With its typically eclectic selection of films by Jewish talent, the fifth season of the Jackson Jewish Film Festival commences this weekend, from Sat., Nov. 5 through Tues., Nov. 8 at Millsaps College, as part of the school's Homecoming festivities.
The opening night selection is "Monsieur Batignole," a French film (subtitled in English) set during the German occupation of Paris. The film's namesake character, a butcher, unwittingly helps the Gestapo deport a Jewish family living in his neighborhood. Realizing his mistake, and confronted by one of the family's children on his doorstep, he decides to help them hide and make their way to the Swiss border. Though the film examines a serious subject (it is the only film of the festival that would not be suitable for all audiences, as it contains some violence), it manages a frequently lighthearted look at one of history's darkest hours. "Monsieur Batignole" shows at 7 p.m., with an opening night wine and cheese reception at 6 p.m. in the Lewis Art Gallery, one floor up from the Recital Hall.
The following afternoon, the moving drama "All I've Got," from Israel, plays. This unique story follows the spirit of a 72-year-old woman on a ship to the afterlife. On the ship, she encounters the spirit of her 22-year-old lover from five decades earlier. "All I've Got" thus asks the question: Would you return to the world of the living next to your first love, tragically taken from you, only to abandon all memories of the life you've led? Described as a "Ghost" for the new millennium, "All I've Got" shows at 2 p.m. on Sunday, preceded by the "Bagels and Grits" art exhibition at 1 p.m. in the Lewis Art Gallery.
The festival's Monday evening showing is "Go for Zucker," a hilarious German comedy about Jacky Zuckermann, a miserable drunkard, compulsive gambler, lousy husband and irresponsible father. When his mother dies suddenly, her will makes a most unusual stipulation: Zuckermann must sit shiva with his estranged family and reconcile their differences, or forfeit their inheritance. "Go for Zucker" was a monstrous box-office hit in Germany, where it won six German Film Awards (including Best Film and Best Director). This black comedy shows at 7 p.m. on Monday (no additional special event).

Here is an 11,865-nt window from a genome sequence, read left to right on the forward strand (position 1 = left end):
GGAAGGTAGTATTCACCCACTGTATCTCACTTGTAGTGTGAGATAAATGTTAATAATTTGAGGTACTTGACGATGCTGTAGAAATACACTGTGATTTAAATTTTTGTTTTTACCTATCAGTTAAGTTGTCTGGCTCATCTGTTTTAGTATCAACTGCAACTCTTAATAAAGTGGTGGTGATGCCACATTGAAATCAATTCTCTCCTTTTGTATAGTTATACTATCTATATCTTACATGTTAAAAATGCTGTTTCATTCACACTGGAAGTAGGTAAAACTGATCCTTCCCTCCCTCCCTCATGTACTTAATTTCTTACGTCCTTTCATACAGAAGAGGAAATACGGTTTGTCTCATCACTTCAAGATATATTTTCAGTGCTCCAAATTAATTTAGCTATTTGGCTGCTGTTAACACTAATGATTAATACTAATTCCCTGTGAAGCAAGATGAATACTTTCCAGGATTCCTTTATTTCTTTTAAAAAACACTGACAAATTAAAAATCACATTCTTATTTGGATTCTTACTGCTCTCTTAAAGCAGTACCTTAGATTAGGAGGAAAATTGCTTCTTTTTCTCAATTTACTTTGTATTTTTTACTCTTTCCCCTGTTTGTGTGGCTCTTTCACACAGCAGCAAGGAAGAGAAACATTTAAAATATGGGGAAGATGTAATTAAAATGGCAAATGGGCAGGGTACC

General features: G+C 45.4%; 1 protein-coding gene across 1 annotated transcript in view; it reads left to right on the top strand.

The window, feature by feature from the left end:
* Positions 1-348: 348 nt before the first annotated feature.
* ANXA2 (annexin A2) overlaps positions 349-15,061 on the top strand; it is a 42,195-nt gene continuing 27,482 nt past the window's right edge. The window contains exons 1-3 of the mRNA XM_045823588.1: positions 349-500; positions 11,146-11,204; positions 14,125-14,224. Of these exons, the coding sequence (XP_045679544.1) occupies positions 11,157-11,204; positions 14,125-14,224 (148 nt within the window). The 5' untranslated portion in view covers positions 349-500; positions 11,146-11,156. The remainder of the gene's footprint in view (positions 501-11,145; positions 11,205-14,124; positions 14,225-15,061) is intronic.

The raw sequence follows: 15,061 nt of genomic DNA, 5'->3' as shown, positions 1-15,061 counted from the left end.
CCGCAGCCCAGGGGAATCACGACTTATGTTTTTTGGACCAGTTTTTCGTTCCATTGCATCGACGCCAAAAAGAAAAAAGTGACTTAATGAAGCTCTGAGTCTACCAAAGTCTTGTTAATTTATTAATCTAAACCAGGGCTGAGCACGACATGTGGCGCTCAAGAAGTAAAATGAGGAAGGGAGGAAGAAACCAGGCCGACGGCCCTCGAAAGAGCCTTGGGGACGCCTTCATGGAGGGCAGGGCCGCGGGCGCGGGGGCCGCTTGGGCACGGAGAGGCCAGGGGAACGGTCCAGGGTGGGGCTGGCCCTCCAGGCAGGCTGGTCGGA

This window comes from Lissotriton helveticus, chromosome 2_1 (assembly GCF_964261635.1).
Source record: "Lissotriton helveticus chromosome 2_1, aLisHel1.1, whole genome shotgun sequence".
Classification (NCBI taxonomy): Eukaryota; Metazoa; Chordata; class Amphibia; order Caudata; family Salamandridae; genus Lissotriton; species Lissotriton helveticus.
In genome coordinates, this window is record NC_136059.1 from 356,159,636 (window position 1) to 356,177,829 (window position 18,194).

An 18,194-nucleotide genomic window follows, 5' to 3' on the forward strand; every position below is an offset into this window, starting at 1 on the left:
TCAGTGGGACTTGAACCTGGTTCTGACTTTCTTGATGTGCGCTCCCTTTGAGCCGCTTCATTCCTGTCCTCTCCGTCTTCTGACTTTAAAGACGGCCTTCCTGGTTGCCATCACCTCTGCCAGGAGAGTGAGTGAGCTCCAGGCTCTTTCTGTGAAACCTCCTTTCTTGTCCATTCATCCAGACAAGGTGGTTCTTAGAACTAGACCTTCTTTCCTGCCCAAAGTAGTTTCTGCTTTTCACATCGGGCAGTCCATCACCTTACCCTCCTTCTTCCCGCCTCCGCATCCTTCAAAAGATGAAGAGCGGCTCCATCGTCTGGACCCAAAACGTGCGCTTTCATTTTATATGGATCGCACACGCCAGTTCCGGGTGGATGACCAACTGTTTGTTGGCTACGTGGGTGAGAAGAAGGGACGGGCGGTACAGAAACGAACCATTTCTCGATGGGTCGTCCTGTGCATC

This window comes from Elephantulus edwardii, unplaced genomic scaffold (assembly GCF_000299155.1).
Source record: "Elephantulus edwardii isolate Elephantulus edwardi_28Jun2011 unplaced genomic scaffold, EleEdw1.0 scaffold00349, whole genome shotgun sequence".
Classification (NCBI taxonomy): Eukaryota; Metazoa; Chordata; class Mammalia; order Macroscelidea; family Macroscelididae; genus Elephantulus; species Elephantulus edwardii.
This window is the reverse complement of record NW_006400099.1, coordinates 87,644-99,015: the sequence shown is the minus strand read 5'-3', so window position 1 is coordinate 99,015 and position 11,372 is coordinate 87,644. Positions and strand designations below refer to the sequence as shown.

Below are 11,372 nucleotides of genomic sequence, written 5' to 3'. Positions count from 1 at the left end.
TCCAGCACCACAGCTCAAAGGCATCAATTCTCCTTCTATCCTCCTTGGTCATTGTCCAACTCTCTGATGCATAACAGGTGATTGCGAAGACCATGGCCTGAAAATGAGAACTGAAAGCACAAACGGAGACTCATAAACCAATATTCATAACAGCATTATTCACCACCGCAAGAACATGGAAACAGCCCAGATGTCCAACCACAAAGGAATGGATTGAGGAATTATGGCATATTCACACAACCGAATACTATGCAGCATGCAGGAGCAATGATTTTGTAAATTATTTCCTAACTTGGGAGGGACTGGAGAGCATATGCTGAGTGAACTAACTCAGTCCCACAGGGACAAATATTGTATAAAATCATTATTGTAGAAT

The closing night film, "Hitmakers: The Teens Who Stole Pop Music," is a documentary on Jerry Lieber and Mike Stoller, a pair of young Jewish songwriters who penned some of the 1960s' best-known and beloved hits, including Elvis Presley's "Hound Dog." This revealing film provides an engaging, enlightening look at one of rock 'n' roll's most memorable periods. Composer Mike Stoller, one of the 'Hitmakers,' will be speaking and answering questions at the screening, which begins at 7 p.m. on Tuesday. The evening will also feature opening music by Lisa Palmer, Nina Mabry and Josh Wiener.
Jewish Cinema South, the organizer of the festival, also screens a film the day before opening night at St. Andrew's North Campus (the film, "Marion's Triumph: Surviving History's Nightmare" is being shown at 9 a.m. on Friday as a school presentation).
The festival is held in the Recital Hall (second floor) of the Gertrude C. Ford Academic Complex (parking is accessible by turning onto Park Avenue from State Street). Tickets to any of the films of the Jackson Jewish Film Festival cost $10 for adults and $5 for students. A festival pass, which covers admission to all four films, costs $35 for adults and $20 for students. Tickets will be sold outside the Millsaps Recital Hall beginning 30 minutes prior to each showing. (Because many tickets were sold in advance of the festival, unpurchased seats may be limited.)
I can't WAIT for this film and performance tonight, by the way. I'm TIVO-ing the PBS doc on the abortion clinic in Mississippi; can't miss that, either.
The film Saturday night at the Jewism film fest was simply superb. Come on out and join us.